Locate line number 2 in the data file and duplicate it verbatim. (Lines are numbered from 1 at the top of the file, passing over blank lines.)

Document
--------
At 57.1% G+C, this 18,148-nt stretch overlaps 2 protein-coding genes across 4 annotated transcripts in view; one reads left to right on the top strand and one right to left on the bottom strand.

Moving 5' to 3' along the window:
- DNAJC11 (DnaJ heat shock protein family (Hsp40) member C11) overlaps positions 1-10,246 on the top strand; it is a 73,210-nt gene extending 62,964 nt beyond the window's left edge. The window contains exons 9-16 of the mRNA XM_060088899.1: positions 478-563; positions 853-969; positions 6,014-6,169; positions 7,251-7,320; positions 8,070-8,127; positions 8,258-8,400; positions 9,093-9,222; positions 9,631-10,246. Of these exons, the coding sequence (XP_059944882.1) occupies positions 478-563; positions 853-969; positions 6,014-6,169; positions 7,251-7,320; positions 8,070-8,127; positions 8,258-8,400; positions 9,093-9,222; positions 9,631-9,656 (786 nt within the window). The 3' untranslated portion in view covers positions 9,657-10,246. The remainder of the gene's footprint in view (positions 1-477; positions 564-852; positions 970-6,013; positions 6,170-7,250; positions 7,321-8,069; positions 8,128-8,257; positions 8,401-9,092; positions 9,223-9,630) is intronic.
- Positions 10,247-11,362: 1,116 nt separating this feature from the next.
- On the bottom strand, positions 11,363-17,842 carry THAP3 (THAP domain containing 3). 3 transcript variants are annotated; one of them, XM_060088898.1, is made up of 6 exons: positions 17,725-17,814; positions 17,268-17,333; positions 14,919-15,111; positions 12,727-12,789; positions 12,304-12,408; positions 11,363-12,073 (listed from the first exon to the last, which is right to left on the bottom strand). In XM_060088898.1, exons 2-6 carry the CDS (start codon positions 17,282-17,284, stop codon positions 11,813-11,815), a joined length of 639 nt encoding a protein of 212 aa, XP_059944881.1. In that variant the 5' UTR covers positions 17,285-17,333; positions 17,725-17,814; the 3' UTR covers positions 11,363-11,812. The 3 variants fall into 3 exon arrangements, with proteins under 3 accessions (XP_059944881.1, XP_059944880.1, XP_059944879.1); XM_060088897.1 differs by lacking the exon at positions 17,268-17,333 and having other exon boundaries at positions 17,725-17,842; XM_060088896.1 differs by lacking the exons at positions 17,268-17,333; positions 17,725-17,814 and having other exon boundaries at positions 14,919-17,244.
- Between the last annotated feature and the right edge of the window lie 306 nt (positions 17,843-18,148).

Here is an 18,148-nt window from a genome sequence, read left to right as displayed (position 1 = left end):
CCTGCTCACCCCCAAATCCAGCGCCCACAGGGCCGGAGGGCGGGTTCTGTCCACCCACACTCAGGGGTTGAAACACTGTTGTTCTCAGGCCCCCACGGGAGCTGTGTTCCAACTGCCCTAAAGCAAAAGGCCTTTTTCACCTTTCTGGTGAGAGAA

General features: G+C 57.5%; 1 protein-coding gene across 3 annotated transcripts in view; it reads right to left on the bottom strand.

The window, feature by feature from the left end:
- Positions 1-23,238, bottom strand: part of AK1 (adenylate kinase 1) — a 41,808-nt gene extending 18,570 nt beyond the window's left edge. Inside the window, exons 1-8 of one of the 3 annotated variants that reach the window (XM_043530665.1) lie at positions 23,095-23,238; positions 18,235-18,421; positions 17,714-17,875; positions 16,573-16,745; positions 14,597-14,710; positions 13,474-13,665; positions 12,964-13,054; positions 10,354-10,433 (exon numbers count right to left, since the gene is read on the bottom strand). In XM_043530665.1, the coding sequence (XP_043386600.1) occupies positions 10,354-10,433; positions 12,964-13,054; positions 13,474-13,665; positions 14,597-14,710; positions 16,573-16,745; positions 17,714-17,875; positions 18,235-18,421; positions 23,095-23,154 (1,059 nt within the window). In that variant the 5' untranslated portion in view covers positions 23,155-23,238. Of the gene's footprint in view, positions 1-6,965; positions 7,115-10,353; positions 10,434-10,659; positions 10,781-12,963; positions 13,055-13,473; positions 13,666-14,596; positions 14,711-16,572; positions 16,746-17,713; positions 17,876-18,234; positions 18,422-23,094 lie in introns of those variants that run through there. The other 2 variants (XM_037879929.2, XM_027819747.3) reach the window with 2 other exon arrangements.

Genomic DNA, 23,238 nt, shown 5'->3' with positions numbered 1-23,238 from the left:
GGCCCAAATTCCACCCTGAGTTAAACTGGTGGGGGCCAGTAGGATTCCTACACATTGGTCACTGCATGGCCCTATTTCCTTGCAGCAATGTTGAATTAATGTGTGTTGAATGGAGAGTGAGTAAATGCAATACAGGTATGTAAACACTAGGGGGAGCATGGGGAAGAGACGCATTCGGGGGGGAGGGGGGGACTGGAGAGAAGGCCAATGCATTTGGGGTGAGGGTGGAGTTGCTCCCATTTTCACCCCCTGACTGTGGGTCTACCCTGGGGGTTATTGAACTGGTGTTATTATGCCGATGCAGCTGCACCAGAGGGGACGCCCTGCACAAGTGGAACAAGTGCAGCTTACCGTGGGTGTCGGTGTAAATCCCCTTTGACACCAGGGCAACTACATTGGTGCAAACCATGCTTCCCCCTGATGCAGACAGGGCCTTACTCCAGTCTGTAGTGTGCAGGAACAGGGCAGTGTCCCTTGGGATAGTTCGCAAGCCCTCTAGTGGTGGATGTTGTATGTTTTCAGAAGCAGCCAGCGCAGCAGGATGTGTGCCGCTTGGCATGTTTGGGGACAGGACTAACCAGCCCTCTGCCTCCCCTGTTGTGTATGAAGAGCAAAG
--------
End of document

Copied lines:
Moving 5' to 3' along the window: